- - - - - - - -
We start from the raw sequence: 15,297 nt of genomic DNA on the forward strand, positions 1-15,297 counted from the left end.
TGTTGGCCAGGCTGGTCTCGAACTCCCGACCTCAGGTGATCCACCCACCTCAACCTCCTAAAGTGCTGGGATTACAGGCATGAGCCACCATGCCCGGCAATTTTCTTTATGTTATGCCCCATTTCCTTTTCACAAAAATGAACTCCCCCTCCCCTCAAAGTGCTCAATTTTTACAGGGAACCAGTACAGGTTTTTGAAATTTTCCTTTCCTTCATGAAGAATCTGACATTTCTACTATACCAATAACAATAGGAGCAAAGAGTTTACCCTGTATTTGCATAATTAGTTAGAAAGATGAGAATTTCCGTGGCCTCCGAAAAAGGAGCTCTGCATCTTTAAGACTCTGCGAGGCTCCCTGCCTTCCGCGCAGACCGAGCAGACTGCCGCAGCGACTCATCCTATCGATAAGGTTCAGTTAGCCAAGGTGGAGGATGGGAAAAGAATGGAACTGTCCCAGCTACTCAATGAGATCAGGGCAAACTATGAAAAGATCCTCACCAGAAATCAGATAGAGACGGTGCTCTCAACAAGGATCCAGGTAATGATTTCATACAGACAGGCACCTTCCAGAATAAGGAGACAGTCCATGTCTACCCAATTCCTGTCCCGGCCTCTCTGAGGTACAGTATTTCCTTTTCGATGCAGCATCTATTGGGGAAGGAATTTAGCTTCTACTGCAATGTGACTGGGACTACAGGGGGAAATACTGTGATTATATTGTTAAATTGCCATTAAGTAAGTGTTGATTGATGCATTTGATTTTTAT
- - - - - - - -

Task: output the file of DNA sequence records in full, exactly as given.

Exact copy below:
We start from the raw sequence: 15,297 nt of genomic DNA on the forward strand, positions 1-15,297 counted from the left end.
TGTTGGCCAGGCTGGTCTCGAACTCCCGACCTCAGGTGATCCACCCACCTCAACCTCCTAAAGTGCTGGGATTACAGGCATGAGCCACCATGCCCGGCAATTTTCTTTATGTTATGCCCCATTTCCTTTTCACAAAAATGAACTCCCCCTCCCCTCAAAGTGCTCAATTTTTACAGGGAACCAGTACAGGTTTTTGAAATTTTCCTTTCCTTCATGAAGAATCTGACATTTCTACTATACCAATAACAATAGGAGCAAAGAGTTTACCCTGTATTTGCATAATTAGTTAGAAAGATGAGAATTTCCGTGGCCTCCGAAAAAGGAGCTCTGCATCTTTAAGACTCTGCGAGGCTCCCTGCCTTCCGCGCAGACCGAGCAGACTGCCGCAGCGACTCATCCTATCGATAAGGTTCAGTTAGCCAAGGTGGAGGATGGGAAAAGAATGGAACTGTCCCAGCTACTCAATGAGATCAGGGCAAACTATGAAAAGATCCTCACCAGAAATCAGATAGAGACGGTGCTCTCAACAAGGATCCAGGTAATGATTTCATACAGACAGGCACCTTCCAGAATAAGGAGACAGTCCATGTCTACCCAATTCCTGTCCCGGCCTCTCTGAGGTACAGTATTTCCTTTTCGATGCAGCATCTATTGGGGAAGGAATTTAGCTTCTACTGCAATGTGACTGGGACTACAGGGGGAAATACTGTGATTATATTGTTAAATTGCCATTAAGTAAGTGTTGATTGATGCATTTGATTTTTAT